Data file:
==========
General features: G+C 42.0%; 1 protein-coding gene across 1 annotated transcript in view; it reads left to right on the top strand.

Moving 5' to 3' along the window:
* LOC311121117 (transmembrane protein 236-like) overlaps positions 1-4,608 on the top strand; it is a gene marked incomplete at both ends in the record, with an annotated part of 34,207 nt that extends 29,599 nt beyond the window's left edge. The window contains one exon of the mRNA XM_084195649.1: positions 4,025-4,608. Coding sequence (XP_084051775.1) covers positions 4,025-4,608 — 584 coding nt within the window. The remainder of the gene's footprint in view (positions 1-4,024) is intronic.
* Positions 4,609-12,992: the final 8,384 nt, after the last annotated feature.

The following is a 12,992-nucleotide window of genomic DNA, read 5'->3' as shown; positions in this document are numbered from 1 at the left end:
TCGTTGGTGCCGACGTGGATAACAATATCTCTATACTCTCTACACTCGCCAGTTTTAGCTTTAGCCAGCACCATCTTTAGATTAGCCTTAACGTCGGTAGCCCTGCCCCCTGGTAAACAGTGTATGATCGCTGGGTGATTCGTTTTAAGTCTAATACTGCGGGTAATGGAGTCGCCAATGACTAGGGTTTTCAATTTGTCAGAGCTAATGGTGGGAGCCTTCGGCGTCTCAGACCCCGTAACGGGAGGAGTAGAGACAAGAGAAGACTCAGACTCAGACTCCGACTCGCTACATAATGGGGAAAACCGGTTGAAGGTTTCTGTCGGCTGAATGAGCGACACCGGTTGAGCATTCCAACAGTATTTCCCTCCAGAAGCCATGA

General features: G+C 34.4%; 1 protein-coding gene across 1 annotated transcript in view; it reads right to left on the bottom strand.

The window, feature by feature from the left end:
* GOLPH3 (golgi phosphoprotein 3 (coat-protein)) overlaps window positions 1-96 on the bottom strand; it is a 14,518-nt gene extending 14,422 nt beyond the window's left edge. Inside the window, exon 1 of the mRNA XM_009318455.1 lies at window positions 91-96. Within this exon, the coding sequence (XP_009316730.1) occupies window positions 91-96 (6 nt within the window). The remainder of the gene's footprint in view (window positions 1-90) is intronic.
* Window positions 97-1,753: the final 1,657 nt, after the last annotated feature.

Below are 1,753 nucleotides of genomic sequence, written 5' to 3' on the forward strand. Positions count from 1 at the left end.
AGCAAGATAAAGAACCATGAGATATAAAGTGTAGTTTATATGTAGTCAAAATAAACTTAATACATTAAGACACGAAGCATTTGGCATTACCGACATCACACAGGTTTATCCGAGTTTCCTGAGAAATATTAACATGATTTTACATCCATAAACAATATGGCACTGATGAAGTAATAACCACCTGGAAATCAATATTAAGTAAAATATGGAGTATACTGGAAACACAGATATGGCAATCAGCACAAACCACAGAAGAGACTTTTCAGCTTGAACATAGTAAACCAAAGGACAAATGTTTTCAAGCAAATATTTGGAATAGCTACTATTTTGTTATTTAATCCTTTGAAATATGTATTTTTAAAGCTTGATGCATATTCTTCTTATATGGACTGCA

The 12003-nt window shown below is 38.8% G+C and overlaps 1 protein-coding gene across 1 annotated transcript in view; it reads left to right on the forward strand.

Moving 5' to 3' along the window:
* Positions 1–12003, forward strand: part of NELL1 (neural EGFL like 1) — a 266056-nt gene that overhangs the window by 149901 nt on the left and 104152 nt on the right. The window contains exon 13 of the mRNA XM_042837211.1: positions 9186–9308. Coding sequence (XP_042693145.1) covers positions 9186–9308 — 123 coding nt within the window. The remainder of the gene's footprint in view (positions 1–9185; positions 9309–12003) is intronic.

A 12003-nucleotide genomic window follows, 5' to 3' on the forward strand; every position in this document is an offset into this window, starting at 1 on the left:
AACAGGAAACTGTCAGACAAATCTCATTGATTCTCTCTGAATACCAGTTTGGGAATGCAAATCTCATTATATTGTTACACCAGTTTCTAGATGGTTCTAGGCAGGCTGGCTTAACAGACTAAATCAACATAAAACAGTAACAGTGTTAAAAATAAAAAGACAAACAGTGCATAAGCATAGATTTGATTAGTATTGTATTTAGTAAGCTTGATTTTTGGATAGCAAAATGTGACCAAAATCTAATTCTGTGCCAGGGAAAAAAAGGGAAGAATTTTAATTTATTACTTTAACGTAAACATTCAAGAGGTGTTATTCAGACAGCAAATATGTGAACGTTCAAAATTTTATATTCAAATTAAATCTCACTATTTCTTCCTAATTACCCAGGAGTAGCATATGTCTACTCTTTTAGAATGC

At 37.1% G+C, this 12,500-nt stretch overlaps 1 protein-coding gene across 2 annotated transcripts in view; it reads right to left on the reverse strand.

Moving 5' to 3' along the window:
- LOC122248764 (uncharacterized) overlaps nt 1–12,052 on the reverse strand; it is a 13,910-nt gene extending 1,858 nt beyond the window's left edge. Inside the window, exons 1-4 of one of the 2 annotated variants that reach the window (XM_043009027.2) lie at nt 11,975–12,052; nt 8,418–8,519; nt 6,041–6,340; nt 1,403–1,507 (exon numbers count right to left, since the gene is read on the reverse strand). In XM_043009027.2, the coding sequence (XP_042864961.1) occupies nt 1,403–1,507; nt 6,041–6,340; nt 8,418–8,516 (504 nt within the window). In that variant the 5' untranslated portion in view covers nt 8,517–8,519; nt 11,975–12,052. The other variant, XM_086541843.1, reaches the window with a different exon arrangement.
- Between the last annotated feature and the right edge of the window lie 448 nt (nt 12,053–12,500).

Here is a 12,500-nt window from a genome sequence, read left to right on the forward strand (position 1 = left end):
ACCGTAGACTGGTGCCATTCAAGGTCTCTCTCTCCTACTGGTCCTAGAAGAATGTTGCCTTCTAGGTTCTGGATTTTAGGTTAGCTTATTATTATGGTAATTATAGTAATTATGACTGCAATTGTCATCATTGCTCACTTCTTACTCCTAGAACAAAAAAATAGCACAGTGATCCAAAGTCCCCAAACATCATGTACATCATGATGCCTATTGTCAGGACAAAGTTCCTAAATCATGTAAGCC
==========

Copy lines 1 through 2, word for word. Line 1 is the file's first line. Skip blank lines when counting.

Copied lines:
General features: G+C 42.0%; 1 protein-coding gene across 1 annotated transcript in view; it reads left to right on the top strand.

Moving 5' to 3' along the window: